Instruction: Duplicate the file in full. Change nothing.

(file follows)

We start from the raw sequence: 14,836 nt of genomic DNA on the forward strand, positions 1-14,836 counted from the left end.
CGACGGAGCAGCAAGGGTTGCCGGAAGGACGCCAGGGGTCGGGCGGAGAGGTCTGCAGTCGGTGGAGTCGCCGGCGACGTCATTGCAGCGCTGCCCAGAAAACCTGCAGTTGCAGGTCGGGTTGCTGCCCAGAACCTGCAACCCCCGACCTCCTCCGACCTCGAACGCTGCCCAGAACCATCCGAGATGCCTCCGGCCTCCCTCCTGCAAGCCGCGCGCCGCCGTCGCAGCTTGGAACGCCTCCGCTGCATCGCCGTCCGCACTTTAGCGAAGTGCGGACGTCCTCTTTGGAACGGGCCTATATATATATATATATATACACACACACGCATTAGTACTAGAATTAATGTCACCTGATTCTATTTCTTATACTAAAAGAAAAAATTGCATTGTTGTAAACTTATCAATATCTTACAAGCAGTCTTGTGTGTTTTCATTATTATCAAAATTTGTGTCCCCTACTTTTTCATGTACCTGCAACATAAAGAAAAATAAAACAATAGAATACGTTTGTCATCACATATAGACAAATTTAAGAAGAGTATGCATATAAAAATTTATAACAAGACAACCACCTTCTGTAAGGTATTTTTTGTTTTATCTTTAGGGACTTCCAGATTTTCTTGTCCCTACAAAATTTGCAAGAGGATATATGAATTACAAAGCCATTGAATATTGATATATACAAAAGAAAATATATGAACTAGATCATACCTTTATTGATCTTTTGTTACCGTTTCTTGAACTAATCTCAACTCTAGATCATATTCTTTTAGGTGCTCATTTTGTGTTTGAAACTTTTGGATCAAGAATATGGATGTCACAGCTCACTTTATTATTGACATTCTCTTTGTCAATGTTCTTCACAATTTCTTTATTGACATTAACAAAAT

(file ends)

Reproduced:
We start from the raw sequence: 14,836 nt of genomic DNA on the forward strand, positions 1-14,836 counted from the left end.
CGACGGAGCAGCAAGGGTTGCCGGAAGGACGCCAGGGGTCGGGCGGAGAGGTCTGCAGTCGGTGGAGTCGCCGGCGACGTCATTGCAGCGCTGCCCAGAAAACCTGCAGTTGCAGGTCGGGTTGCTGCCCAGAACCTGCAACCCCCGACCTCCTCCGACCTCGAACGCTGCCCAGAACCATCCGAGATGCCTCCGGCCTCCCTCCTGCAAGCCGCGCGCCGCCGTCGCAGCTTGGAACGCCTCCGCTGCATCGCCGTCCGCACTTTAGCGAAGTGCGGACGTCCTCTTTGGAACGGGCCTATATATATATATATATATACACACACACGCATTAGTACTAGAATTAATGTCACCTGATTCTATTTCTTATACTAAAAGAAAAAATTGCATTGTTGTAAACTTATCAATATCTTACAAGCAGTCTTGTGTGTTTTCATTATTATCAAAATTTGTGTCCCCTACTTTTTCATGTACCTGCAACATAAAGAAAAATAAAACAATAGAATACGTTTGTCATCACATATAGACAAATTTAAGAAGAGTATGCATATAAAAATTTATAACAAGACAACCACCTTCTGTAAGGTATTTTTTGTTTTATCTTTAGGGACTTCCAGATTTTCTTGTCCCTACAAAATTTGCAAGAGGATATATGAATTACAAAGCCATTGAATATTGATATATACAAAAGAAAATATATGAACTAGATCATACCTTTATTGATCTTTTGTTACCGTTTCTTGAACTAATCTCAACTCTAGATCATATTCTTTTAGGTGCTCATTTTGTGTTTGAAACTTTTGGATCAAGAATATGGATGTCACAGCTCACTTTATTATTGACATTCTCTTTGTCAATGTTCTTCACAATTTCTTTATTGACATTAACAAAAT